Dayan, not Ben-Gurion
Barak did not give up leadership of the large party that he helped to shrink. Rather, his voters gave up on him because they grew disgusted with his tricks.
This is the number of votes the Atzmaut party received in the Knesset election - 4,887, or 0.2 percent of the total, barely a tad more than the National Organization for the Protection of the Tenant, but double that of Has Mas ("Don't Talk about Taxes" ). No, that isn't a prediction for the next election, but actual results from the election for the 11th Knesset, in 1984. Then, the name Atzmaut was already claimed. Today, if legal advisors for Ehud Barak - who also created and headed the One Israel list in 1999 - have done their work properly, the name is up for grabs.
Until yesterday Barak had hoped to imitate Yitzhak Rabin's path of downfall and resurrection: first prime minister, then the seven lean years, then defense minister, and finally prime minister and defense minister once again. Almost seven years after his defeat by Ariel Sharon, Barak indeed returned to the defense minister's office. Just one more step, and he would once again be prime minister.
Hitting this moving target of a dream would now require an almost impossible set of circumstances. For instance, if his party held the kingmaker's role between the two large parties, and each of them refused to cede the prime minister's job to the other, or if he became Benjamin Netanyahu's number-two and designated heir in Likud. (Netanyahu would agree, but his party wouldn't. ) The dream of Rabin in Barak's clothing will have to be shelved.
As a stand-in for Rabin, Barak pulled out three surprising precedents: Sharon, David Ben-Gurion and Shimon Peres. Sharon was presumably chosen because he abandoned Likud to form Kadima: His previous departure from Likud - to set up Shlomtzion, on whose ticket only Sharon himself and one Yitzhak Yitzhaki made it into the Knesset - has evidently been forgotten.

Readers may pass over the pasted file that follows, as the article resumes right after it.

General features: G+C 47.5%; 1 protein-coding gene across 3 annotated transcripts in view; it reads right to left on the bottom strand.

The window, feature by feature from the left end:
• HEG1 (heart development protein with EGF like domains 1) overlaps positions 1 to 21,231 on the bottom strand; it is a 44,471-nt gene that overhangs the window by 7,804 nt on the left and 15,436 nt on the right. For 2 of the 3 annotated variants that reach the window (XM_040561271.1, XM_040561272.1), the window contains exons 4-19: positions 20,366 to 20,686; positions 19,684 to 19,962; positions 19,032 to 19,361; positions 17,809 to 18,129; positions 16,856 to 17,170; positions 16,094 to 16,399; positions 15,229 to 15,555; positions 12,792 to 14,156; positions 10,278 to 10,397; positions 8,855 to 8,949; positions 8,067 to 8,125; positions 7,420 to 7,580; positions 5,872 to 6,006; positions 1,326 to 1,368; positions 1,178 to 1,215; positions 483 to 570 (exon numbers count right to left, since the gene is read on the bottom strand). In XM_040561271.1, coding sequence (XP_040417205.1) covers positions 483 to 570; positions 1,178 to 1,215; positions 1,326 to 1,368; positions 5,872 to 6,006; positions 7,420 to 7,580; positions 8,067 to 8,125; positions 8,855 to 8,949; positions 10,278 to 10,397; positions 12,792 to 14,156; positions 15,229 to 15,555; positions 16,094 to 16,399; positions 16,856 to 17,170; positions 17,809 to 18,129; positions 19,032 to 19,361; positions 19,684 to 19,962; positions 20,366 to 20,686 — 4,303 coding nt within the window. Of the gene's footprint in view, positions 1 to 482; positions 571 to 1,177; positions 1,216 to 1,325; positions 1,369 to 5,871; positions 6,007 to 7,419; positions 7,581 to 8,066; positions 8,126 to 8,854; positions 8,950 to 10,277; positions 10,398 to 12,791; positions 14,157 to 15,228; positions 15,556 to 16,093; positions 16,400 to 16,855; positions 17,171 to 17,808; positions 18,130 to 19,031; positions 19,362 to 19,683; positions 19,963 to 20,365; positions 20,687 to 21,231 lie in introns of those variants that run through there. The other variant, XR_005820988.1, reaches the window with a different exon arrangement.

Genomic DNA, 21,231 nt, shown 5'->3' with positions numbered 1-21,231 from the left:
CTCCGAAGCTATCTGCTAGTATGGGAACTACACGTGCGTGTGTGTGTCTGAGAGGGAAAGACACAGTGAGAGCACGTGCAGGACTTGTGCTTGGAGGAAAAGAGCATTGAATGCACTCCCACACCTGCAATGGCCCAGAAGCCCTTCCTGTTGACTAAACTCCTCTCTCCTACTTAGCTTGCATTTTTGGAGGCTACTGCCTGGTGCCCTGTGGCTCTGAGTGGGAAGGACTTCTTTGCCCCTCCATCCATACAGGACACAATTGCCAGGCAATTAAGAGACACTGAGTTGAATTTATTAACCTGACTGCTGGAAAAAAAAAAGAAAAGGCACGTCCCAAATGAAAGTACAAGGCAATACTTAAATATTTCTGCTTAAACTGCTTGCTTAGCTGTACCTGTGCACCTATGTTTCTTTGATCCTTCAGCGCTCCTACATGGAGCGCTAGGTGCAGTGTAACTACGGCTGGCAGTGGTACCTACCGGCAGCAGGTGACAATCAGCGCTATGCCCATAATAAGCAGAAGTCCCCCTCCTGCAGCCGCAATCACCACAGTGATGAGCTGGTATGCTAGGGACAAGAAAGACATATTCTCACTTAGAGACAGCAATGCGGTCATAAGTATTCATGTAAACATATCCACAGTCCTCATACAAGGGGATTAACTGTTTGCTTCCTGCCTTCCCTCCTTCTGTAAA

Ben-Gurion, who quit Mapai to establish Rafi, refused to return to Mapai's successor, the Labor Party. He remained on the sidelines with his new party, which liked Labor claimed to put state above party. Peres was with Ben-Gurion in Rafi, and 40 years later he joined Sharon in Kadima.
But how do any of these cases justify Barak's move? Ben-Gurion, even though he reconciled toward the end of his life with Menachem Begin, whom he loathed, to present a united front against their mutual rival, Levi Eshkol, would not agree to actually join up with Begin and serve as his deputy prime minister.
Had Barak made an effort, he could also have recalled David Levy (who quit Likud to found Gesher ) and Amir Peretz (from Labor to One Nation and back ). But his real model was and remains Moshe Dayan.
Both were charming and highly political Israel Defense Forces chiefs of staff, proteges of a security-minded leader (Ben-Gurion in the case of Dayan, Rabin for Barak ), young men who aroused great expectations only to have them crumble into disappointment. Dayan - who helped found Rafi, albeit without enthusiasm - also found Telem, yet another movement that claimed to place state above party, toward the end of his life. And, like Sharon with Shlomtzion, he managed to win enough votes for only two Knesset seats.
Yet Dayan's true downfall was not the political sphere, but rather the military and foreign-policy spheres. As defense minister under both Eshkol and Golda Meir, he often - though not always - adopted progressive positions but was never willing to risk his job for them. The result was the 1973 Yom Kippur War, for which Dayan sought to atone by abandoning the Alignment (as Labor was then called ) without abandoning his job: He kept that by joining Begin's government.
He did help to make peace with Egypt. But afterward, in the talks on Palestinian autonomy, Begin turned against him and pushed him into resigning.
Barak volunteered to serve as Sharon's defense minister, but was blocked from doing so. He did hold this job under Ehud Olmert, then outflanked Kadima from the right in the role of Netanyahu's defense minister. But his contribution to the peace process in recent years was zero: Netanyahu trod water, and Barak was merely a hired gun, a sham leader with no followers other than the two men vying to become head of the Jewish National Fund.
Barak did not give up leadership yesterday of the large party that he helped to shrink. Rather, his voters gave up on him because they grew disgusted with his tricks. In the history of Israeli politics he will earn a place below even that of Dayan. Ben-Gurion he certainly is not.
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